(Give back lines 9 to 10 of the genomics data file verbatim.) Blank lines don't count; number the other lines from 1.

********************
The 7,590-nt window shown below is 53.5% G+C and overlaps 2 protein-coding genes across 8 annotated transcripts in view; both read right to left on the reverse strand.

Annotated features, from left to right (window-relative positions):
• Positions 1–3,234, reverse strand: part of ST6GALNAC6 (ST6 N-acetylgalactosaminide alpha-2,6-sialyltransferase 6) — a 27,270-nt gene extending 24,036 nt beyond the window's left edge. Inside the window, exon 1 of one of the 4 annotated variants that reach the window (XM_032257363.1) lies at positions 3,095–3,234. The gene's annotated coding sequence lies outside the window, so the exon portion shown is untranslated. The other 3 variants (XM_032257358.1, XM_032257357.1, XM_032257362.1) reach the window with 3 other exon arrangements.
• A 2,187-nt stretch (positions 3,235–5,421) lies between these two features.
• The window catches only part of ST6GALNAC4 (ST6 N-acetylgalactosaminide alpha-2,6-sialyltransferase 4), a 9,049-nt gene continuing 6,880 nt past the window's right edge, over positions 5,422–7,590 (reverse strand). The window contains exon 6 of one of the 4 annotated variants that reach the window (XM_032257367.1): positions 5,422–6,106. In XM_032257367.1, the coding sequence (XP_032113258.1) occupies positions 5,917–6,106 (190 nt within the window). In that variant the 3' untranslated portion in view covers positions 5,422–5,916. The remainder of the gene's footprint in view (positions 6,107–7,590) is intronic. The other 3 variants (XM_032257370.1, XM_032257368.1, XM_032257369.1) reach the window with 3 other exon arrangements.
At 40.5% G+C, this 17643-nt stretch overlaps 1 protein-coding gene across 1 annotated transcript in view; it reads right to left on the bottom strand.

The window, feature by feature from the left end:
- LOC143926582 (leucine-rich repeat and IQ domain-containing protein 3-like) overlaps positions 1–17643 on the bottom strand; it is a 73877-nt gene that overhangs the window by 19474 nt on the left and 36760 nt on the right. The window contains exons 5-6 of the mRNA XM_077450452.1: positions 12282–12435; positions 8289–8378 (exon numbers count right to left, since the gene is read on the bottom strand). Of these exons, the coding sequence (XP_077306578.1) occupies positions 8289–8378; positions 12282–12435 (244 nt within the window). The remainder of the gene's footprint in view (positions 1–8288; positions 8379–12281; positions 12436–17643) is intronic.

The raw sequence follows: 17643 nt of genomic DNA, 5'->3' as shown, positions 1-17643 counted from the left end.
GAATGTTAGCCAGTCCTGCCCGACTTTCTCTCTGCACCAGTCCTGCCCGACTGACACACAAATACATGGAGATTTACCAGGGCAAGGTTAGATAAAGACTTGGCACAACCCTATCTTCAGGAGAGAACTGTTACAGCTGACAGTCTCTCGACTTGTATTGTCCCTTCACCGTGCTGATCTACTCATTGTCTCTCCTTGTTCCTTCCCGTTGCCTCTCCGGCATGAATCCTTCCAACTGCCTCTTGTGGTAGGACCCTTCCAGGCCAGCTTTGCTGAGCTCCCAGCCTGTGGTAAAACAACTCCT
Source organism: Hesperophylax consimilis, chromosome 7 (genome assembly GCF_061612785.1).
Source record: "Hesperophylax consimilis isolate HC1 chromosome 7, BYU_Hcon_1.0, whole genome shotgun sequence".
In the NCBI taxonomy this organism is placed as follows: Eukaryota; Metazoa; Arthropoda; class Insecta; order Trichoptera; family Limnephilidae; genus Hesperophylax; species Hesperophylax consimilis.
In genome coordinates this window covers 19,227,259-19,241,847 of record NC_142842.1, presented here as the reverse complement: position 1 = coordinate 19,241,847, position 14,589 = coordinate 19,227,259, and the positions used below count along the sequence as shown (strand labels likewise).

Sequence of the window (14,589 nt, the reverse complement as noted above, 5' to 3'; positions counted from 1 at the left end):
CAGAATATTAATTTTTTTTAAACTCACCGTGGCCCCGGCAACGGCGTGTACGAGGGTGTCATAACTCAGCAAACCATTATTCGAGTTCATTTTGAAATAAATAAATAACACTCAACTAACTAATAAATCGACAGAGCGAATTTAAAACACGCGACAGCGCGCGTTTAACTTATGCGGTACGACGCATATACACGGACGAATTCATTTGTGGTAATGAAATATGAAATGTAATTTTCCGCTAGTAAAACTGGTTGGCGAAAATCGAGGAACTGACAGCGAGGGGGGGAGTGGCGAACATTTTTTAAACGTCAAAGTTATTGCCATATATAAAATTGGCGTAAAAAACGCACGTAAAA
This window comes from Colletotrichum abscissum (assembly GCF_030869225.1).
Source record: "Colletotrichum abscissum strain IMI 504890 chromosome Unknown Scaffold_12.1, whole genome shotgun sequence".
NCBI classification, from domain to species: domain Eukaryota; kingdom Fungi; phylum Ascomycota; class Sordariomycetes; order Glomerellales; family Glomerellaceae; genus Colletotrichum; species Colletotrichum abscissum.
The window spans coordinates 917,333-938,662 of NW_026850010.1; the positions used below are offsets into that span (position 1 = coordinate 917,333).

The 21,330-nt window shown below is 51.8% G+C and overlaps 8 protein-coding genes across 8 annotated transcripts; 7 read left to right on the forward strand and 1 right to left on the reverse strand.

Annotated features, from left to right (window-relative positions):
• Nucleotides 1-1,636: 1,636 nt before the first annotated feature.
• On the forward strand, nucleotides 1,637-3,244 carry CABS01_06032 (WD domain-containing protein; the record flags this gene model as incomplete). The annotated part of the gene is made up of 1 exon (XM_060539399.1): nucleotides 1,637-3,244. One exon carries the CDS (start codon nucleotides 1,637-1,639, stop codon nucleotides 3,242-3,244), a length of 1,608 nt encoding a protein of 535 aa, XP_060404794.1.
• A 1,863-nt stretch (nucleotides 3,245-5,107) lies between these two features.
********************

The raw sequence follows: 17643 nt of genomic DNA, 5'->3' as shown, positions 1-17643 counted from the left end.
GAATGTTAGCCAGTCCTGCCCGACTTTCTCTCTGCACCAGTCCTGCCCGACTGACACACAAATACATGGAGATTTACCAGGGCAAGGTTAGATAAAGACTTGGCACAACCCTATCTTCAGGAGAGAACTGTTACAGCTGACAGTCTCTCGACTTGTATTGTCCCTTCACCGTGCTGATCTACTCATTGTCTCTCCTTGTTCCTTCCCGTTGCCTCTCCGGCATGAATCCTTCCAACTGCCTCTTGTGGTAGGACCCTTCCAGGCCAGCTTTGCTGAGCTCCCAGCCTGTGGTAAAACAACTCCT